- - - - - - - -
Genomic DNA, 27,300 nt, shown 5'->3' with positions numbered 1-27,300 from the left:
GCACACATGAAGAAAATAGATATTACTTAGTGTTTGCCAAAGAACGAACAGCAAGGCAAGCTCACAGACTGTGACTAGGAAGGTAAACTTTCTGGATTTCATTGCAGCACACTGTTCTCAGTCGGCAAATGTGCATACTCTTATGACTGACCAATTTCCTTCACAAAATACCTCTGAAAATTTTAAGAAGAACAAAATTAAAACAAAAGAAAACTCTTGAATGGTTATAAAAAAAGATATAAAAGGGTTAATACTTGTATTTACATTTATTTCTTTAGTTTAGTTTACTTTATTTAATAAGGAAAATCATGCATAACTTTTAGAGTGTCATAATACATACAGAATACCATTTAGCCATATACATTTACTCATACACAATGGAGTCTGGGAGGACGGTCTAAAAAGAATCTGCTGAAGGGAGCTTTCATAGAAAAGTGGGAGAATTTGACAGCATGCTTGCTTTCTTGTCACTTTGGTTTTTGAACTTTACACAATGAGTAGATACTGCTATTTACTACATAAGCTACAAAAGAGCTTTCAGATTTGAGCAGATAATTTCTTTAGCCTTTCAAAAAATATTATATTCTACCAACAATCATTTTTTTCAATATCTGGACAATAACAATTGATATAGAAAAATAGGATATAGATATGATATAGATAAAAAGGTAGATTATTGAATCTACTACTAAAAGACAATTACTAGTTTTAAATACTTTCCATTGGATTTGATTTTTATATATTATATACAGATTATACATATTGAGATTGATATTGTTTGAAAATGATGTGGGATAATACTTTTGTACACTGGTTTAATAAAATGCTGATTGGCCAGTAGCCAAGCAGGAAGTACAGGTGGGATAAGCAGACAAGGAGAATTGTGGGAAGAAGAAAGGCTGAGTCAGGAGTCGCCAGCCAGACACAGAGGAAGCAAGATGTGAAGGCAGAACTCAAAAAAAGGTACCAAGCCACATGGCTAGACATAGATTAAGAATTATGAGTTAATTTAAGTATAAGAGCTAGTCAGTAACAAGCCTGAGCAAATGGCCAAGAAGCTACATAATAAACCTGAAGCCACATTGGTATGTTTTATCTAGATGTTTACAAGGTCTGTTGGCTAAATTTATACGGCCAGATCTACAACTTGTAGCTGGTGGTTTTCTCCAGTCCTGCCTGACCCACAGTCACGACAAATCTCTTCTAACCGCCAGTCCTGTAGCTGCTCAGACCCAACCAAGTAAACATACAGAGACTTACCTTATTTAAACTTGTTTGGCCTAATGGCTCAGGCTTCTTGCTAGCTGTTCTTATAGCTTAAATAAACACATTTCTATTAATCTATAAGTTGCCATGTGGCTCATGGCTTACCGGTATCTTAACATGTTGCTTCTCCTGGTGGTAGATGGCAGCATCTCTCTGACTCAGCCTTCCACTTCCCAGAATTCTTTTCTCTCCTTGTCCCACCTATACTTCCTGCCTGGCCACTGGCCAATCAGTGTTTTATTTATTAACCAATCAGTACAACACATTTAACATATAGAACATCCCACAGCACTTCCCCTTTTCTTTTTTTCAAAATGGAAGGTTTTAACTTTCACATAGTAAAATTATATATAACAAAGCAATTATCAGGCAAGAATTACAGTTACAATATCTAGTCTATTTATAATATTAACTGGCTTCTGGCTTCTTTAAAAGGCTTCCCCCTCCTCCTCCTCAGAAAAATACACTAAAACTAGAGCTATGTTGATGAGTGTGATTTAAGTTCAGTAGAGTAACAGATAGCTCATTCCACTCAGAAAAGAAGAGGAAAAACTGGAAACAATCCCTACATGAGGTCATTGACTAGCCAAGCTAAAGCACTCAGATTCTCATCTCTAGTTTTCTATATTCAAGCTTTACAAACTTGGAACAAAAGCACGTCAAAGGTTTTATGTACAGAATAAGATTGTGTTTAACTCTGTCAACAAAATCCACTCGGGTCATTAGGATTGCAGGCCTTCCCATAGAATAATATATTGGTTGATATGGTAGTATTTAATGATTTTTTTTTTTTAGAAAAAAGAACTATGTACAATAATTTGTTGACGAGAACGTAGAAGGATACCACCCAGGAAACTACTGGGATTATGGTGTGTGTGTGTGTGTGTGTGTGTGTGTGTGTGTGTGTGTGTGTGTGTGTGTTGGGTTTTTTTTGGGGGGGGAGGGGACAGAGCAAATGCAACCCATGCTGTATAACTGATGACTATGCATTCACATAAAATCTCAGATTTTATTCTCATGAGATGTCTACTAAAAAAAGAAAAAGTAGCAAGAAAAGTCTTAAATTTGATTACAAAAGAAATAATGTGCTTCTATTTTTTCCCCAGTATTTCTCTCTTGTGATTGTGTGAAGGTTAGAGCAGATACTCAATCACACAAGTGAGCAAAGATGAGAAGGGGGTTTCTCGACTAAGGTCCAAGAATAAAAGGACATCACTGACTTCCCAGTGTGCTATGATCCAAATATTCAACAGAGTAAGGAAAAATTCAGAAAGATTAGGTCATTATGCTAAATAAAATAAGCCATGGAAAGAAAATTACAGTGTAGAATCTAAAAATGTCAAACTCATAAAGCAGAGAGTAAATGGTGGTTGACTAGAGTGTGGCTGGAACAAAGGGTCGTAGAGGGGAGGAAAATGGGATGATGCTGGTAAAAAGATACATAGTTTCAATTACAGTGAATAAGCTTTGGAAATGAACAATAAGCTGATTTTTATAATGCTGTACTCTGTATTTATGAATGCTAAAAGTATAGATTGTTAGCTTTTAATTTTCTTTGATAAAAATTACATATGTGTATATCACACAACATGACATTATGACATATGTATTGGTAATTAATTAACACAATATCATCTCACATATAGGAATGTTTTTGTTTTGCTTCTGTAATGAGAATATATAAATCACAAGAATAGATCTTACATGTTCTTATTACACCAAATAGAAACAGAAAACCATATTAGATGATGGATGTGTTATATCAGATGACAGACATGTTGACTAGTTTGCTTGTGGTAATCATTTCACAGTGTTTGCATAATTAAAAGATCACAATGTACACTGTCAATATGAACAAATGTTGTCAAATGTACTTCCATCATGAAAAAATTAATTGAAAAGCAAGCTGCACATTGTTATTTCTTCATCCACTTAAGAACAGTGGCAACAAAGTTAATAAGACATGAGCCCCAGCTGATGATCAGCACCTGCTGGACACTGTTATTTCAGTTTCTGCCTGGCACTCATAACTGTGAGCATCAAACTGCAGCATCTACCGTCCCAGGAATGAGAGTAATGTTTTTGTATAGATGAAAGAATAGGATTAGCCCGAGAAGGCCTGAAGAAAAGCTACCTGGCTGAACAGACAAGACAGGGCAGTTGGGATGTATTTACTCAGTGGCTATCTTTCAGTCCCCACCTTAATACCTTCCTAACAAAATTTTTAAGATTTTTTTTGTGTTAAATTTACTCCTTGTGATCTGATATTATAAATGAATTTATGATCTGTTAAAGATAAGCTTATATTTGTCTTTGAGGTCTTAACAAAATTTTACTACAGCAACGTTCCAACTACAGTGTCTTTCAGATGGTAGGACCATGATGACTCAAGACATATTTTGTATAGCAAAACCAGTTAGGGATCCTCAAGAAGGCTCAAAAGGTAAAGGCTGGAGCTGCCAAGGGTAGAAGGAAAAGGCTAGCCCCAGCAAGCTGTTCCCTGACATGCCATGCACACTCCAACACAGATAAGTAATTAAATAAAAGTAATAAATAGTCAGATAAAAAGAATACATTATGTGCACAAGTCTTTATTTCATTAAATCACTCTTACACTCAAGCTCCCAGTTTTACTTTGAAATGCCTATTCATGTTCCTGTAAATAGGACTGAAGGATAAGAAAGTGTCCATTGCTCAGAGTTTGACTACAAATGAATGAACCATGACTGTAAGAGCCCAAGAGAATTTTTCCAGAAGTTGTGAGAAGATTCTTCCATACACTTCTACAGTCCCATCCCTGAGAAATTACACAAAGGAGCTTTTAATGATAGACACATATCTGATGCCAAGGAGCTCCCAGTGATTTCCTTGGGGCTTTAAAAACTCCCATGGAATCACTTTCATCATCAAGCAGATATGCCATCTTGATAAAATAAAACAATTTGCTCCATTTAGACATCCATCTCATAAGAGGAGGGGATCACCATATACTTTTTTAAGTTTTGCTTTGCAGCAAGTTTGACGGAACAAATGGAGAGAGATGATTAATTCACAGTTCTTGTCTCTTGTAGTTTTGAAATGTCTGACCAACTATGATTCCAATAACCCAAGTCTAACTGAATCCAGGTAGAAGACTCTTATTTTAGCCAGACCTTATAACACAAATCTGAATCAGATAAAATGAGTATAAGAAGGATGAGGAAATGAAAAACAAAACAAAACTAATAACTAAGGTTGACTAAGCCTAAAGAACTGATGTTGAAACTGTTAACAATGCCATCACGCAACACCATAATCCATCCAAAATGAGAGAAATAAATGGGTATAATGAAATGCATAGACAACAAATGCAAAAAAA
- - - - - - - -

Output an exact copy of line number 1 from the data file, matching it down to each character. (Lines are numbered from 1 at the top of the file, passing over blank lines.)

Genomic DNA, 27,300 nt, shown 5'->3' with positions numbered 1-27,300 from the left: